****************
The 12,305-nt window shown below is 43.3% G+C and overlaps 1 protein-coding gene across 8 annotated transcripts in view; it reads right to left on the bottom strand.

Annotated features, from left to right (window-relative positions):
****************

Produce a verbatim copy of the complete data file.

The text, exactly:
The 12,305-nt window shown below is 43.3% G+C and overlaps 1 protein-coding gene across 8 annotated transcripts in view; it reads right to left on the bottom strand.

Annotated features, from left to right (window-relative positions):